Swamp Harrier

Circus approximans

Swamp Harrier. Photo: Jeff Groves

Swamp harriers are often seen flying slowly and close to the ground in wetland areas searching for their prey. This hunting strategy is often known as “quartering”. Other raptors use this technique but harriers are specialists at it (their generic name “Circus” refers to their circling flight). Like owls they use hearing to locate their prey, and like owls, they have a disc of feathers around the sides of their heads, which serves to funnel sound into their ears.

Swamp Harriers prey on a wide variety of vertebrates including rabbits, aquatic birds (e.g. coots, grebes and small ducks), seabirds (Little Penguin. prions etc), amphibians, and fish. It will also take aquatic insects and crustaceans. After locating prey by slow quartering or soaring, it is captured by the harrier suddenly diving and dropping to the ground or water surface.

Breeding occurs mainly in spring and early summer. Courting aerial displays can be spectacular with the normally silent male uttering short whistles. The nest is a platform of sticks, reeds and dry grass, on the ground, or over water among reeds or tall grass. The clutch size is normally 3-4 with an average of 1.75 nestlings per nest fledging. Harriers are shy at the nest and may desert it if disturbed.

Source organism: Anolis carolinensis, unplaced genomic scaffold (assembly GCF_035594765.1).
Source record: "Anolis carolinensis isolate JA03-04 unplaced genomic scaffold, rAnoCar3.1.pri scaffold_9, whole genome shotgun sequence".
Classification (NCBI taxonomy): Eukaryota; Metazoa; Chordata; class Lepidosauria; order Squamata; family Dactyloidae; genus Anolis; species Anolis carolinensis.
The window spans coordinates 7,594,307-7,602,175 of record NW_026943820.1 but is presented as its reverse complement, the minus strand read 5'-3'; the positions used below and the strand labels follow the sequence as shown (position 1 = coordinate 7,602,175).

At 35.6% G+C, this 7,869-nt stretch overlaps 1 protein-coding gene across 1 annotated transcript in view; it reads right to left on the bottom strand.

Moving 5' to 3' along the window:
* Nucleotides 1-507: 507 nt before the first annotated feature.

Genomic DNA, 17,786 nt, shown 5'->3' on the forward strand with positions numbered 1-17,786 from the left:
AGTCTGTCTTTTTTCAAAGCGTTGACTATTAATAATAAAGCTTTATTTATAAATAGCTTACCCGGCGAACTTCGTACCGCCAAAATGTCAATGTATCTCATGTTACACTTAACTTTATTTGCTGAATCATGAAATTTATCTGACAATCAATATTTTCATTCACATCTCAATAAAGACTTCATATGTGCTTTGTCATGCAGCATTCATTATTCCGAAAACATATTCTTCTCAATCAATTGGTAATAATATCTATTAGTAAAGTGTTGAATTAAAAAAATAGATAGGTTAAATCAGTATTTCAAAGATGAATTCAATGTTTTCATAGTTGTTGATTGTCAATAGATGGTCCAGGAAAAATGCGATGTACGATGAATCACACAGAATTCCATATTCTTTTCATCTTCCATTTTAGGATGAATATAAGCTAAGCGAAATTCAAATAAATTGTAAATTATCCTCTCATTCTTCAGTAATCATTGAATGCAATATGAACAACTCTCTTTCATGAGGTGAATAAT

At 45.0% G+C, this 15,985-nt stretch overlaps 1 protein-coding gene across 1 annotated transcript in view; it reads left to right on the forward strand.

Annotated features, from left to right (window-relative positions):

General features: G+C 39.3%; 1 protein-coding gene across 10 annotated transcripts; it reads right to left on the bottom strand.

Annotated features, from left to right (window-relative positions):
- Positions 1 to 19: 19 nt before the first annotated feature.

Swamp Harriers have long rectangular wings with prominent “fingers”, the ideal shape for slow gliding. The plumage is generally dark with the upperparts being dark brown and the underparts more rufous. In flight the prominent white rump is diagnostic. The underwings are paler with a dark trailing edge. The legs are long and yellow. The cere and eyes are yellow and the beak black. As is usual with raptors the female is larger than the male (by as much as 50% by weight). Females also darker and browner and her underparts are more rufous. Older males can become quite pale and their tail lacks bars. Juvenile birds are dark brown with brown irises and an orange-rufous rump. As the bird ages, it becomes lighter.

Where to find it

Swamp Harriers favour terrestrial, estuarine and coastal wetlands where they can nest in dense ground cover and hunt in open country. They can be found in suitable habitats in the wetter southern and eastern parts of South Australia, but are absent from the dry north and west.

The race is found in South Australia is Circus approximans gouldi.